Young people today, also known as the millennial generation or generation Y, are making waves (no pun intended, ok maybe a little) with new ideas that are meant to make the world a better place. They are in it for social capital, not financial capital. This is a game-changer mentality and is well needed. The World’s ocean, which covers half Earth’s surface, is one of humanity’s greatest resources providing billions of humans around the world with food, transport, production of oxygen and at the same time absorbs carbon dioxide emissions. The survival of all life on Earth depends on a healthy ocean and today it’s unfortunately in dramatic decline. Habitat destruction, biodiversity loss, over-fishing, pollution, climate change and ocean acidification are pushing the ocean system to the point of collapse.
In comes, 19 year old Boyan Slat, a motivated millennial who loves diving and is on a mission to do what was said to be impossible, possible. He’s plans on cleaning the ocean of a significant amount of plastic debris. Boyan, was diving in Greece and grew frustrated when he found that there were more plastic bags in the ocean then fish. If you haven’t noticed, a lot of the “things” around you are made with or from plastic, a product that does not biodegrade (return to nature). According to the UN, “of the 300 million tons of plastic produced in the world each year about 6 million tons end up in the oceans.” Americans throw away approximately 35 billion plastic bottles per year. People have been convinced by smart marketing that drinking water from a plastic bottle is better than tap or filtered water. Something that’s not true by any means.
Boyan was inspired to clean up the mess we all made. Since the age of 16, he has dedicated his life to this mission, researching plastic pollution and the problems linked to cleaning it up. In 2012, he presented at TEDxDelft. You can watch that presentation by clicking here.
This idea is like no other cleanup idea. Rather than seeing the ocean currents as a challenge as others have, their method leverages the natural ocean currents and winds to effortlessly move garbage towards a collection platform. Solid floating barriers are then used to catch and concentrate the trash from the ocean. There is no risk of wildlife entanglement which is a problem with other techniques such as nets.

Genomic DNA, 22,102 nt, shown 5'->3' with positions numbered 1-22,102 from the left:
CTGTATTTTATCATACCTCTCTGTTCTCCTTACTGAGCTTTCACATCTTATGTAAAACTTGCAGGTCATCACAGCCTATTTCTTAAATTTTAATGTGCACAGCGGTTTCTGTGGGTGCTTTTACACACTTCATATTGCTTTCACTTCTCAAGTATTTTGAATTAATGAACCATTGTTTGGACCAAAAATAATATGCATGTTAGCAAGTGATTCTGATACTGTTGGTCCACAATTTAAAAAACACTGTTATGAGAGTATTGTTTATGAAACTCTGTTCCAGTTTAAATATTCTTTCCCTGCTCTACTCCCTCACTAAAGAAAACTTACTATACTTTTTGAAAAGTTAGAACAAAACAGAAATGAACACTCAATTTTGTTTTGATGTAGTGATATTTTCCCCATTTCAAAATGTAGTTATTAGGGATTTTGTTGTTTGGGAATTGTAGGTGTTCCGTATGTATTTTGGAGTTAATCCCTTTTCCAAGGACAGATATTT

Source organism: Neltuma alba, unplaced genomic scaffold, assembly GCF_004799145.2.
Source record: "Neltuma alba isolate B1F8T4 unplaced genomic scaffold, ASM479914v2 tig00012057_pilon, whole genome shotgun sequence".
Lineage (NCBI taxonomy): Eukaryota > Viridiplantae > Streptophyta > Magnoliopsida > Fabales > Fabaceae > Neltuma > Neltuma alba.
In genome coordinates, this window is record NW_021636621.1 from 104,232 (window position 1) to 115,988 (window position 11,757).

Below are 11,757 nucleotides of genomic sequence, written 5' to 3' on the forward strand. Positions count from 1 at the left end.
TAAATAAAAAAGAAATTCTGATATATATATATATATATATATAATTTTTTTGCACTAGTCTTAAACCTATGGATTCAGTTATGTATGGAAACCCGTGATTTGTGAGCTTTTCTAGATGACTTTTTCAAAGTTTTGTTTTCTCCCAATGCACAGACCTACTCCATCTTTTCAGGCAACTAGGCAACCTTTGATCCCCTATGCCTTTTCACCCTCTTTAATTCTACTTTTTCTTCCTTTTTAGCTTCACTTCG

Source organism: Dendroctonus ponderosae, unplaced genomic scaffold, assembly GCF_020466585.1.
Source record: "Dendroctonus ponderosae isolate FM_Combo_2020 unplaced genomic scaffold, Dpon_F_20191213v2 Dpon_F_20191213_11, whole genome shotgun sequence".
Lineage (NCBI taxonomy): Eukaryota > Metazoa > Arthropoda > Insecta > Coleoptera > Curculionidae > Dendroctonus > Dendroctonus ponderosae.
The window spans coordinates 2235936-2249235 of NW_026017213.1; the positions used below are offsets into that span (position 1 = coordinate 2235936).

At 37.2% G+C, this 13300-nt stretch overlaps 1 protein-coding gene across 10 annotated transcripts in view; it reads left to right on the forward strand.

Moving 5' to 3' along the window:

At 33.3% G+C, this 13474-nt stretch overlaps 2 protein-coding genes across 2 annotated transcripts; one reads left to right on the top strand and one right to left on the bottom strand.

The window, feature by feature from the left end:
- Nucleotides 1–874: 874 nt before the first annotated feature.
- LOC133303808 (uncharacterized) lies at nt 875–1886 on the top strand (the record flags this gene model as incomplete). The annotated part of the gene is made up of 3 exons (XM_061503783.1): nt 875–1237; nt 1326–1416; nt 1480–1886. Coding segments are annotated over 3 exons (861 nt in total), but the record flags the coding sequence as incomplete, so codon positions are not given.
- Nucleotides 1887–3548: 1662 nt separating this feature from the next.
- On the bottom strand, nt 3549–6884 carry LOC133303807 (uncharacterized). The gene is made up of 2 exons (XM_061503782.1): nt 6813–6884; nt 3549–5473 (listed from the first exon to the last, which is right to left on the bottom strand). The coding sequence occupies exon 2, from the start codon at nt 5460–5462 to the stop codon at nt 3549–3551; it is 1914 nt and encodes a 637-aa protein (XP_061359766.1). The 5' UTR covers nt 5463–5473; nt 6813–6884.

Like every new idea, he has faced much criticism from people telling him it’s not a feasible solution or that you can’t clean up the ocean you must teach prevention. Well, as he makes clear, everything is impossible until it’s done. Clearly, prevention is a priority but that does not mean we should not address the fact that our oceans our filled with a catastrophic amount of plastic, primarily collected in the 5 gyres. If you’re not familiar, the 5 gyres are vortexes in the ocean due to the currents. Those currents pull the plastic particles into a collection, some such as the Great Pacific Garbage Patch being roughly the size of Texas.
There are a number of negative impacts to be concerned about. It directly kills sea-life but also chemical pollutants such as PCB and DDTs it poisons the food chain. Aside from birds, fish, turtles and all the smaller marine life, even the big guys are impacted. In 2013, a sperm whale was found stranded in the Netherlands. A rescue was attempted but the whale died and what they found was a stomach full of plastic. This whale had swallowed 59 different plastic items totaling over 37 pounds. This is a growing phenomenon according to researchers at the Biodiversity Centre Naturalis.
Boyan and team set out for a very intense feasibility study which ended up being over 500 pages in length. You can read it here. Cutting to the change, it was scientifically proven that his concept is feasible! In 2012, The Ocean Cleanup Array has been awarded Best Technical Design at the Delft University of Technology, and became second at the iSea sustainable innovation award by the Dutch Ministry of Infrastructure and the Environment. According to his website, “Boyan has been recognized as one of the 20 most promising young entrepreneurs worldwide (Intel EYE50).”
You can watch this great video where Boyan presents the feasibility study results and answers questions from the audience. Click here to watch now.
Cleaning the ocean with a project like this is not cheap. This is for all of our well-being, so let’s have money get in the way. PLEASE join the world in supporting this project to help save our precious oceans!
THE OCEAN CLEANUP – What We Do